Male Refugees 'Should Be Taught How To Treat Women,' Recommends U.K. Parliamentary Group

Syrian refugees hold banners
Refugees from Syria hold a sign reading "No to violence against women" as they demonstrate against violence, Cologne, Germany, January 16. Male refugees should be taught about women’s equality, a U.K. parliamentary committee has recommended. PATRIK STOLLARZ/AFP/Getty Images

Male refugees settling in the U.K. should be given lessons on how to treat women, according to Labour MP Thangam Debbonaire, chairwoman of the all-party parliamentary group (APPG) on refugees.

Debbonaire, the MP for Bristol West, said that a "refugee integration strategy" is necessary.

The MP for Bristol West launched an inquiry on July 19 into the experiences of refugees who have recently arrived in Britain. It will examine the support available to refugees from statutory bodies and civil society, including what jobs are on offer, English language support, housing options and medical care.

"We know from over 30 years of experience resettling refugees here in Britain that people want to be able to integrate as fully as possible into the communities where they are rebuilding their lives," Paul Hook, head of campaigns at Refugee Action, a charity working to support and empower refugees in the U.K., tells Newsweek . "In order to do so, they need the right support from access to English lessons to guidance on how local services work, so they can play a full and active part in British society."

In terms of integration, Debbonaire hopes to avoid a repeat of what happened in Germany. A series of sexual assaults were carried out by some newly settled male refugees in Cologne and Hamburg on New Year's Eve. An estimated 1,200 women were assaulted. More than 2,000 men were reportedly involved in the attacks, and 120 suspects—about half of them foreign nationals who had recently arrived in Germany—have been identified.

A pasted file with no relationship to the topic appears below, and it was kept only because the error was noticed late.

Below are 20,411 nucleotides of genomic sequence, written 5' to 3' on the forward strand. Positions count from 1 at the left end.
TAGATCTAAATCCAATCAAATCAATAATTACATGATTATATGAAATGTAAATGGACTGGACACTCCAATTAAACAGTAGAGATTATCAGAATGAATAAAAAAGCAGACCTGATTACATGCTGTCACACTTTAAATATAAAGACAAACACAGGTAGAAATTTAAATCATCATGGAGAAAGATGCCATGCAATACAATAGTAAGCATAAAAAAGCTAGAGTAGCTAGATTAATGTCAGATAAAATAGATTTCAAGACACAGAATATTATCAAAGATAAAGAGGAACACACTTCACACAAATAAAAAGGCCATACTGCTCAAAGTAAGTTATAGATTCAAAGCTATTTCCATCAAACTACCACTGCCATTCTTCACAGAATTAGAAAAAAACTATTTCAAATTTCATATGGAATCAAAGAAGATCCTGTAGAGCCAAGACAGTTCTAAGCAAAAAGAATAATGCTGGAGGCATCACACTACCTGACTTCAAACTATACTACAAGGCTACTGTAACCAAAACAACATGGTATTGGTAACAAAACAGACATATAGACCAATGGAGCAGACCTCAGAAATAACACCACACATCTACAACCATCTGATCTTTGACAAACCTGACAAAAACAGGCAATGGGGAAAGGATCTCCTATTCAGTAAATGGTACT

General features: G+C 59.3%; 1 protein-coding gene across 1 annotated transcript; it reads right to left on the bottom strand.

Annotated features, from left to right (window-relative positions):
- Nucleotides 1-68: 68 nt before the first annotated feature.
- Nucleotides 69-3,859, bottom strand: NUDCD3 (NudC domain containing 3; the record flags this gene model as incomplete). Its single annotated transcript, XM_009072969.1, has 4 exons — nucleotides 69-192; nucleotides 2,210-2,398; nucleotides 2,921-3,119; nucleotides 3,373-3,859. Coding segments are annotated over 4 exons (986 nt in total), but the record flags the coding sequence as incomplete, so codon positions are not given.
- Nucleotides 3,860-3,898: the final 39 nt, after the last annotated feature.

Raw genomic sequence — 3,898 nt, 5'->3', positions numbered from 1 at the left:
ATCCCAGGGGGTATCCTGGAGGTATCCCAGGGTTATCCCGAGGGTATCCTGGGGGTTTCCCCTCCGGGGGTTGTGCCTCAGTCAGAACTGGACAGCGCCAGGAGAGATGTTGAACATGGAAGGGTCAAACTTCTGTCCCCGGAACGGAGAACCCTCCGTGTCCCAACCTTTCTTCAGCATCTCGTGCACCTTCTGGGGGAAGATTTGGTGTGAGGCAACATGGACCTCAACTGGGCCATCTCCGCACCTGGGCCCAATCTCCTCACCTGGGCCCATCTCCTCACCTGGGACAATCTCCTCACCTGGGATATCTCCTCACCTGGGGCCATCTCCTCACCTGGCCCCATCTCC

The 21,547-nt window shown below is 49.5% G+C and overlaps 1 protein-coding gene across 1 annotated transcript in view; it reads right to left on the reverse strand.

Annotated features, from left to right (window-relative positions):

"There is a connection between the emergence of this phenomenon and the rapid migration in 2015," Holger Münch, president of the German Federal Crime Police Office, told Sueddeutsche Zeitung, the largest German national subscription daily newspaper, last month.

Debbonaire insists that proper education is crucial, as well as measures to support the local communities where newly settled refugees will live, rather than closing doors to migrants altogether.

"What I don't want is for the British people to respond to a case of assault or sexual harassment by saying no to more refugees, which seemed to be what the public's response to Germany was in danger of becoming," the 49-year-old MP told The Daily Telegraph.

"We need to think about how we have those men understand what is expected of them without pretending we ourselves are perfect. It would need to be sensitively worked out and could be part of a nationwide campaign to help men and boys in general to look at gender equality in a different way."

The lessons will follow the same format as personal, social and health education (PSHE) classes in schools. Debbonaire adds that they should be compulsory for young people in the U.K., even though at present it is is a non-statutory subject on the curriculum.

Her recommendations extend to all men, not just those new to the country; gender inequality still exists in British society at large.

"All men need this education. Our indigenous [U.K.] population is not a haven of gender equality and you could have a situation where boys who have settled, just arrived, or been born here would all get the same information."

In 2015, 11,419 people were granted refugee status or another form of protection after applying for asylum in the U.K.

One in every 113 humans is now either a refugee, internally displaced, or seeking asylum, according to the UN's Refugee Agency.

"It is vital that we do not stigmatize or unfairly generalize about refugees and their attitudes towards women: a large proportion of refugees have had to flee their own countries precisely because they stood up to repression of all kinds, and they have risked their lives in order to live in a tolerant, fair and equal society," a spokeswoman from Asylum Aid, a charity working to secure high quality legal representation for people seeking asylum in the U.K, tells Newsweek.

"Nonetheless, it is true that refugees could benefit from cultural integration programmes explaining the tolerant values of our society including the rights of women, LGBTIQ [Lesbian, Gay, Bisexual, Transgender, Intersex and Queer] people and children. We are particularly glad that Ms Debbonaire is linking this to a wider issue of teaching men and boys about healthy, respectful relationships.

"It is sadly still the case that our own culture also produces a huge amount of violence against women and girls, including rape. These matters should always be seen through the prism of violence against women, not as an immigration issue."

The APPG's report on refugees in the U.K. will be published in early 2017.